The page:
Picture it: Buffalo Wild Wings in Tukwila, Washington, a few hours after FC Kansas City surprised Seattle Reign FC to win the 2014 NWSL Championship. The brain trust of the new champions was basking in the glow of their first title. But they were hardly satisfied. The conversation quickly turned to the 2015 season.
It had been two very successful seasons in Kansas City. There were playoff berths both years and very nearly a regular season Shield in 2013. The club played the most possession-oriented, attractive soccer in the league. And they won the 2014 championship even after losing defensive midfield stalwart Desiree Scott to a controversial transfer to Notts County. But head coach Vlatko Andonovski felt the team could make better use of the wide areas rather than attacking mostly up the middle.
“Last year after the championship game, we were sitting in the restaurant and we decided that we wanted Heather O’Reilly on the team,” Andonovski said. “I have the GM here,” – putting his arm on Huw Williams’ shoulder. “I’m so glad that we have such a great GM, Huw Williams.”
Of course deciding your team would be better off with Heather O’Reilly is one thing. Making it happen, and then making good on the reality of it, are entirely different.
As for the trade, Williams contacted the Breakers right away. It would not have been a surprise had the Breakers answered with a flat no. Instead they made an initial offer—one that was way too steep for Williams’ liking. “Very hard,” Williams said of the negotiation. “You’re never going to get a quality player easily.”
Nearly two months after the chat in Buffalo Wild Wings, on October 27, Williams and Breakers general manager Lee Billiard agreed on terms. O’Reilly would go to Kansas City. In exchange the Blues shipped defender Kassey Kallman and midfielder/forward Morgan Marlborough to Boston. Williams called them, “two players we didn’t want to give up.”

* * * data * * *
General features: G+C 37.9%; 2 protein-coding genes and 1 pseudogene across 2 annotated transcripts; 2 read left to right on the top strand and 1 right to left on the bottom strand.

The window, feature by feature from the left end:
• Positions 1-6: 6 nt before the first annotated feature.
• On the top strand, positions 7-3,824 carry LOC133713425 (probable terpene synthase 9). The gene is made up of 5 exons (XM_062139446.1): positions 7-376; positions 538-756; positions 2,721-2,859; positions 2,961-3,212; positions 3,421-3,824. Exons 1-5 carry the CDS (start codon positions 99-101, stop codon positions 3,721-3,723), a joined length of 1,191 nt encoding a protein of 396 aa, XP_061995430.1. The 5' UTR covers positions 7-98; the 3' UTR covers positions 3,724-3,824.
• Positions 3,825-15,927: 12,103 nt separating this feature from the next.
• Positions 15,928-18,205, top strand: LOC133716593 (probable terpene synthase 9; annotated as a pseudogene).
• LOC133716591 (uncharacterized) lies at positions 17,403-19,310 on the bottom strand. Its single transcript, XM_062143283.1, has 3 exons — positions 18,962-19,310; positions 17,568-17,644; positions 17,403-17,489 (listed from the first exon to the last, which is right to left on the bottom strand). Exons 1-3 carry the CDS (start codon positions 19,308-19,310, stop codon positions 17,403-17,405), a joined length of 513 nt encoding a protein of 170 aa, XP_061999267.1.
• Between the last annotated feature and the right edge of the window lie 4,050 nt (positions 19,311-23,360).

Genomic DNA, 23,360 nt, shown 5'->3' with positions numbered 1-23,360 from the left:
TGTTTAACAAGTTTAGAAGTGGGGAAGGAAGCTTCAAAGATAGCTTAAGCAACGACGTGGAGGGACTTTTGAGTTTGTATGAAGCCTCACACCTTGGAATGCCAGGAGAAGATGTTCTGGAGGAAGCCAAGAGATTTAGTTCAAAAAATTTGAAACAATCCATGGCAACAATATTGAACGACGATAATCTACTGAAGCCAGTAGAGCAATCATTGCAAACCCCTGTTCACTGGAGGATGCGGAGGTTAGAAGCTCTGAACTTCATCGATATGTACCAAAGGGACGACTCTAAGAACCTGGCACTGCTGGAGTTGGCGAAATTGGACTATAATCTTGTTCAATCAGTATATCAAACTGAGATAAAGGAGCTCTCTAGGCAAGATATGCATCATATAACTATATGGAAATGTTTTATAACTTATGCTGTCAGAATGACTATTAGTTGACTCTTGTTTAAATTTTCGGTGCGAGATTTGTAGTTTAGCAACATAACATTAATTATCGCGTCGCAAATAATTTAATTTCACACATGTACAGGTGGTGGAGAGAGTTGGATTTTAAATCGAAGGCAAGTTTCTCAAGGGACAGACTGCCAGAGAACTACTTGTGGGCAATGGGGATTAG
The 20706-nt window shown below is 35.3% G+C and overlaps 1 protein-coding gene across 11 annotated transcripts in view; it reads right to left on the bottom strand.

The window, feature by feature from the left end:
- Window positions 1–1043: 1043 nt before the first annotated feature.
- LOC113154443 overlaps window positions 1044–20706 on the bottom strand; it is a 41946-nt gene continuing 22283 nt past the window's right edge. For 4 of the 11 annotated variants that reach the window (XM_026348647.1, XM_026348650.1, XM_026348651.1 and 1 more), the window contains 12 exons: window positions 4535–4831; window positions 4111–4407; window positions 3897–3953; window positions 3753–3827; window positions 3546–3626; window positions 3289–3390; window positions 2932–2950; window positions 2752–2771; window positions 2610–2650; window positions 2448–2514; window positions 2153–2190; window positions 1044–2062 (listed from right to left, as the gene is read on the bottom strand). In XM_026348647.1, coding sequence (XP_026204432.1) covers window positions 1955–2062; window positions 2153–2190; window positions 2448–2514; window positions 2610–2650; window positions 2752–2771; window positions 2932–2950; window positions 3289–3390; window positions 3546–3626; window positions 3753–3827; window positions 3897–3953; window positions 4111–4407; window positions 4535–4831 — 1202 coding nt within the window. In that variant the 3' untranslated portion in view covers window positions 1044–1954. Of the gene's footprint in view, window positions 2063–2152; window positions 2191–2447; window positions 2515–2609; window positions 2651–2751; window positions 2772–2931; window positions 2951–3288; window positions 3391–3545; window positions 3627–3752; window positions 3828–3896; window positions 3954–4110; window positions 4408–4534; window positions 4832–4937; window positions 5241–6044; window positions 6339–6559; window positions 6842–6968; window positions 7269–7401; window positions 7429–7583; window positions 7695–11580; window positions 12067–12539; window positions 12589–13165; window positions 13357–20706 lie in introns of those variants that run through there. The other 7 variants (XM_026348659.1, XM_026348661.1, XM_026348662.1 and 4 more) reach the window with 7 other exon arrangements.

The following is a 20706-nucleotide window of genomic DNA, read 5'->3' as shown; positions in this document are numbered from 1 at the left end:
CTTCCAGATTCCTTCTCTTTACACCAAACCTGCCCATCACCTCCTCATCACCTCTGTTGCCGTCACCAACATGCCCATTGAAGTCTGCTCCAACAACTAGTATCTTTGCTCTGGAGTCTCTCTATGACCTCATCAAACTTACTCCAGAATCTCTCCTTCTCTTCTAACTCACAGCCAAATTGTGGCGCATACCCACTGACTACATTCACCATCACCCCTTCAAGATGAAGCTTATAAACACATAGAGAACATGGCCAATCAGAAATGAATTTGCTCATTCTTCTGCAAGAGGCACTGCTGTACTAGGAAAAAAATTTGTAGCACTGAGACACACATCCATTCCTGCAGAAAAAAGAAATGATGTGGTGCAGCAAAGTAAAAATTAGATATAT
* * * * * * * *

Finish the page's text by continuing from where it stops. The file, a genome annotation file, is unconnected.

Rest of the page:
“We felt last year that we had a hole on that side,” Williams said, referencing the right side, opposite Erika Tymrak. “We needed to get a little bit more width to get a little more space for Lauren Holiday, get a little more space for Erika Tymrak and open up that relationship between Holiday and A-Rod (Amy Rodriguez) even more.”
The deal looked good on paper except that O’Reilly was a near-lock to make the United States World Cup team. And no one knew for sure how much those players would be around the league. At worst it would not be until after the World Cup. At best, a smattering of matches before and the weeks afterward. Williams and Andonovski were undeterred by O’Reilly’s potential absences.
“We had a pretty good idea what the schedule was going to be like,” Andonovski said. “But we were willing to take a chance because we were pretty sure that once we got everyone back and got them back into the system that we were going to be able to win some games.”